Another packet reveals in T.R.D.’s own hand, a copy of Sam Loyd’s Puzzle Magazines – 217 quarto sheets. This reminds us that T.R.D. was a great “writer”, indeed one is tempted to embark on the type of speculation – “If all the ms. sheets T.R.D. produced were placed end on end they would encircle the world ...” I myself have a pile a good inch thick of correspondence on chess and mathematics problems and various topics. This is just the residue, when the incidental has been discarded, and I am only one of his many correspondents. Truly a master of method, system, power and concentration. Do we all realise that every word of every F.C.R. was written out by T.R.D.? Have we thought of what is involved in producing the Solving Record? And one trembles to think how many letters he must have had from “earnest enquirers” and similar types. No doubt he dealt kindly with them all.
Apart from his professional and chess publications, he also published work in The Mathematical Gazette, notably a most original innovation, “Match-stick Geometry”. I believe that when chemistry and rubber claimed T.R.D., mathematics lost an exponent of unusual power and originality. Certainly as a geometer and an analyst he would have made his mark. He had a remarkable insight into algebraic problems and an unusual power of generalisation. This power of generalisation is the key to his chess work and probably to all his work. I do not believe that he was attracted by the merely unorthodox (although he sometimes published it); he saw things “whole”; he saw “the relationships between things” in a manner and on a scale denied to the rest of us. I have always felt that Fairy Chess is an unfortunate misnomer, unfortunate because it suggests the bizarre and the unreal, with a dilettante exponent.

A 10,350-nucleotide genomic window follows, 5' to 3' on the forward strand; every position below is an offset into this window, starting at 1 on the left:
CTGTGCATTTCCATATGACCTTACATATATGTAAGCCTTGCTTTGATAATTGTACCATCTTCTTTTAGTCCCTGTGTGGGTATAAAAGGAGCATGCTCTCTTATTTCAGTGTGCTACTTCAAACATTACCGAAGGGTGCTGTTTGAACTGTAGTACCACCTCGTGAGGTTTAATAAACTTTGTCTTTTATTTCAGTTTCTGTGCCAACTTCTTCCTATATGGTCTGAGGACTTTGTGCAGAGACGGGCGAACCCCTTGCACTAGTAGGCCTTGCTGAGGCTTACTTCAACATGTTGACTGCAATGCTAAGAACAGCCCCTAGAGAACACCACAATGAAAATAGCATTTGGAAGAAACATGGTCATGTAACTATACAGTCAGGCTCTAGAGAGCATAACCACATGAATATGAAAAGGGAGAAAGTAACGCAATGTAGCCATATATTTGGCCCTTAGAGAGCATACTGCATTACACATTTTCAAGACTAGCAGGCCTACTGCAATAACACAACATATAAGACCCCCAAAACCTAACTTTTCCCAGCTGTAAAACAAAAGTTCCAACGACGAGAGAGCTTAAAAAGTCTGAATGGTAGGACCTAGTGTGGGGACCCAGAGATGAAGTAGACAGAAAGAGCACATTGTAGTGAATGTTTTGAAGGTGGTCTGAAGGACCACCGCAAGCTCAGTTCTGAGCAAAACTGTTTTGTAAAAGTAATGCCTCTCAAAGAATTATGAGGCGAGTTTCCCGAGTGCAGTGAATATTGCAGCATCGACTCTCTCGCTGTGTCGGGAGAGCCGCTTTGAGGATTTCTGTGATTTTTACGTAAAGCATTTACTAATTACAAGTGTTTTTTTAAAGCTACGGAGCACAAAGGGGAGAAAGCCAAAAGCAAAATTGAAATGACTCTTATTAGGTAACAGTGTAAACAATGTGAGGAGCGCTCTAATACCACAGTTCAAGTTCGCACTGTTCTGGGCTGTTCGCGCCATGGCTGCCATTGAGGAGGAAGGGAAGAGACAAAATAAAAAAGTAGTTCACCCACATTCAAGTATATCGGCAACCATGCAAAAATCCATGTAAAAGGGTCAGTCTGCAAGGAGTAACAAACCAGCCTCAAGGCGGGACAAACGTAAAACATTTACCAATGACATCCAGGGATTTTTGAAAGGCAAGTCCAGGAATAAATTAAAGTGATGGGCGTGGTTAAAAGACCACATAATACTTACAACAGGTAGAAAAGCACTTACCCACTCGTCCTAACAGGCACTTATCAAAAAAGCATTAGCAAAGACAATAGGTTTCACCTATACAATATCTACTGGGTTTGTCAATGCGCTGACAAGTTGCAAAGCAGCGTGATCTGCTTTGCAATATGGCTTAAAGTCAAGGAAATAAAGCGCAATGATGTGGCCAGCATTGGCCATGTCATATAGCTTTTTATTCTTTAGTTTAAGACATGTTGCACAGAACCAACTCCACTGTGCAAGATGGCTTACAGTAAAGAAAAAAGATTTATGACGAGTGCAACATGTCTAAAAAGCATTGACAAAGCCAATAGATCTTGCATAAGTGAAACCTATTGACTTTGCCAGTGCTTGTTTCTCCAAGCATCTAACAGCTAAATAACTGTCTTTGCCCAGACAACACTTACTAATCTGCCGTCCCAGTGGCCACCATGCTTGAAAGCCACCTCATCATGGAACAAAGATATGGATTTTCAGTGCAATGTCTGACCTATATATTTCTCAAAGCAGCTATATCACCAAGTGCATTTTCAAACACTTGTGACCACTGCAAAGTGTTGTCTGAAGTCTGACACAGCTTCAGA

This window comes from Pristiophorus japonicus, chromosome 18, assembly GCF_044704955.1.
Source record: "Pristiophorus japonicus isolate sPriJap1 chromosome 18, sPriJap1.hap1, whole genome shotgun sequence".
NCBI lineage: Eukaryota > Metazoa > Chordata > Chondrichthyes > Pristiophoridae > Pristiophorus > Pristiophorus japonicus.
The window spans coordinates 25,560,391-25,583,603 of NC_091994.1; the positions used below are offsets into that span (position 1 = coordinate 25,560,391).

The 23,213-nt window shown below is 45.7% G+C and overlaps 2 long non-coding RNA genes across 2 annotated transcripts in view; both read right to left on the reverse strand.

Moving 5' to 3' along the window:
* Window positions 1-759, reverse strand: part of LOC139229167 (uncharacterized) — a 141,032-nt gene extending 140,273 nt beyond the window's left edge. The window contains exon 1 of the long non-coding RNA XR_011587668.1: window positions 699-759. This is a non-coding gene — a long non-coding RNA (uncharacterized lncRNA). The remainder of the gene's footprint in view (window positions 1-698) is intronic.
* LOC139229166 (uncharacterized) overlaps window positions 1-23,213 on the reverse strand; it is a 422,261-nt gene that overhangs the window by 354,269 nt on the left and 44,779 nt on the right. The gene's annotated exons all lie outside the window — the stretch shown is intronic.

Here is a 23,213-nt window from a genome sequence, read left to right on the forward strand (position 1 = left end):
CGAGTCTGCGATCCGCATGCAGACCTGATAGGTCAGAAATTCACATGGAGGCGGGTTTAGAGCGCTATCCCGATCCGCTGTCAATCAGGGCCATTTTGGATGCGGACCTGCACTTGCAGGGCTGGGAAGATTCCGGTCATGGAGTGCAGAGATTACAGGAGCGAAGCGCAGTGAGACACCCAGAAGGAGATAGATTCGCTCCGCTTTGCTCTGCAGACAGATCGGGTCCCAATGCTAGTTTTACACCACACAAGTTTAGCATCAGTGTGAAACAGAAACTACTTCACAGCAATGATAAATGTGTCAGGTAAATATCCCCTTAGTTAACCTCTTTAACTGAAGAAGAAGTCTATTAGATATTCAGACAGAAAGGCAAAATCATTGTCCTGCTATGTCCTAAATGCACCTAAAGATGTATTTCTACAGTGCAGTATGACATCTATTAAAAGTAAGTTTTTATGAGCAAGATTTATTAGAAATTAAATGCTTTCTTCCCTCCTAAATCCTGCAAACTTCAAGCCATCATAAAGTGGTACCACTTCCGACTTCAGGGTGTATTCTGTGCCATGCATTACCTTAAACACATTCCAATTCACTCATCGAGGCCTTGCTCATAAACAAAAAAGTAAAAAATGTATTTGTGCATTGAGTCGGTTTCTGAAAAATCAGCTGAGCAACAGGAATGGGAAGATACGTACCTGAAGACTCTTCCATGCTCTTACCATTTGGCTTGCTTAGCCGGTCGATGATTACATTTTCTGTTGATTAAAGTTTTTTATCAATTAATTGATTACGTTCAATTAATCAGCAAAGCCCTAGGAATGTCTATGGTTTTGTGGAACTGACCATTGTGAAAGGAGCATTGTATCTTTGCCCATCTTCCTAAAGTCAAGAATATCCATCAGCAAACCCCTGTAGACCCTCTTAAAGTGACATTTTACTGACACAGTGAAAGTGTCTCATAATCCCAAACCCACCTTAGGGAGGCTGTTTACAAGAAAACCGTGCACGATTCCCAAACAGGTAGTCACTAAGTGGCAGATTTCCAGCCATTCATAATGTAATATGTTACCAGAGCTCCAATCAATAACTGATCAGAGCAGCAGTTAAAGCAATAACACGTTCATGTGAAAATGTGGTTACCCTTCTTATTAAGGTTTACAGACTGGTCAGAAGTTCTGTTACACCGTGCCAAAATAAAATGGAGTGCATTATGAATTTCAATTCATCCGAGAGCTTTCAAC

His sense of public duty was expressed in his very active Presidency of the British Chess Problem Society from 1931-43 and in his work as an air-raid warden. I confess that I lack details of this but, need one say more than that he held a post of responsibility in Croydon (of all the uncomfortable places) and he stuck to it throughout the period of enemy activity! I recollect his telling me that he solved some 400 problems in geometrical conics during the “all-clear” intervals of his A.R.P. duties.
And so we bid farewell to our friend T.R.D., our editor of F.C.R., the provider of many good works, and the inspirer of many more. A fount of ideas he helped to remove our blinkers, he set us on new ways; a friendly man, modest, and at heart, I believe, a romantic. We shall remember him with gratitude and with pride, not to say affection.